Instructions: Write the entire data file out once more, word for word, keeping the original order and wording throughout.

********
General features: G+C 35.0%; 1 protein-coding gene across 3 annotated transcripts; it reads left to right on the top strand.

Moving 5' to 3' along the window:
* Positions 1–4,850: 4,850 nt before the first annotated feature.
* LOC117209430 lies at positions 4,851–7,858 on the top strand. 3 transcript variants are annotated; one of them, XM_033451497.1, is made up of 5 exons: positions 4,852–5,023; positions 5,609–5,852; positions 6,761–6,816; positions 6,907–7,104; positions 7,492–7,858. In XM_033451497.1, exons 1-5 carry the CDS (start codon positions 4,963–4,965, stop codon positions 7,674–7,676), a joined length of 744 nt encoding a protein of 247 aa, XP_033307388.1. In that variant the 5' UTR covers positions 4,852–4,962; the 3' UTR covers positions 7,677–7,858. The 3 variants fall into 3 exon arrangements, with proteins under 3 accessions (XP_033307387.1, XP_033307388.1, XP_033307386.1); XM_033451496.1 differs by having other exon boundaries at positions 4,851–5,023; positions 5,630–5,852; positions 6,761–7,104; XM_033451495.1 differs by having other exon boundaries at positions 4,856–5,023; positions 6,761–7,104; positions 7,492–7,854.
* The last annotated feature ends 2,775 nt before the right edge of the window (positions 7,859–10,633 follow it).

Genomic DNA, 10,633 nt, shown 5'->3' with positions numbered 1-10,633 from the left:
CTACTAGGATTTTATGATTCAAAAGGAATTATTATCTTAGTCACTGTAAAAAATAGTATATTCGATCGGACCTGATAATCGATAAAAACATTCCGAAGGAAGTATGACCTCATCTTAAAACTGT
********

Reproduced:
General features: G+C 35.0%; 1 protein-coding gene across 3 annotated transcripts; it reads left to right on the top strand.

Moving 5' to 3' along the window:
* Positions 1–4,850: 4,850 nt before the first annotated feature.
* LOC117209430 lies at positions 4,851–7,858 on the top strand. 3 transcript variants are annotated; one of them, XM_033451497.1, is made up of 5 exons: positions 4,852–5,023; positions 5,609–5,852; positions 6,761–6,816; positions 6,907–7,104; positions 7,492–7,858. In XM_033451497.1, exons 1-5 carry the CDS (start codon positions 4,963–4,965, stop codon positions 7,674–7,676), a joined length of 744 nt encoding a protein of 247 aa, XP_033307388.1. In that variant the 5' UTR covers positions 4,852–4,962; the 3' UTR covers positions 7,677–7,858. The 3 variants fall into 3 exon arrangements, with proteins under 3 accessions (XP_033307387.1, XP_033307388.1, XP_033307386.1); XM_033451496.1 differs by having other exon boundaries at positions 4,851–5,023; positions 5,630–5,852; positions 6,761–7,104; XM_033451495.1 differs by having other exon boundaries at positions 4,856–5,023; positions 6,761–7,104; positions 7,492–7,854.
* The last annotated feature ends 2,775 nt before the right edge of the window (positions 7,859–10,633 follow it).

Genomic DNA, 10,633 nt, shown 5'->3' with positions numbered 1-10,633 from the left:
CTACTAGGATTTTATGATTCAAAAGGAATTATTATCTTAGTCACTGTAAAAAATAGTATATTCGATCGGACCTGATAATCGATAAAAACATTCCGAAGGAAGTATGACCTCATCTTAAAACTGT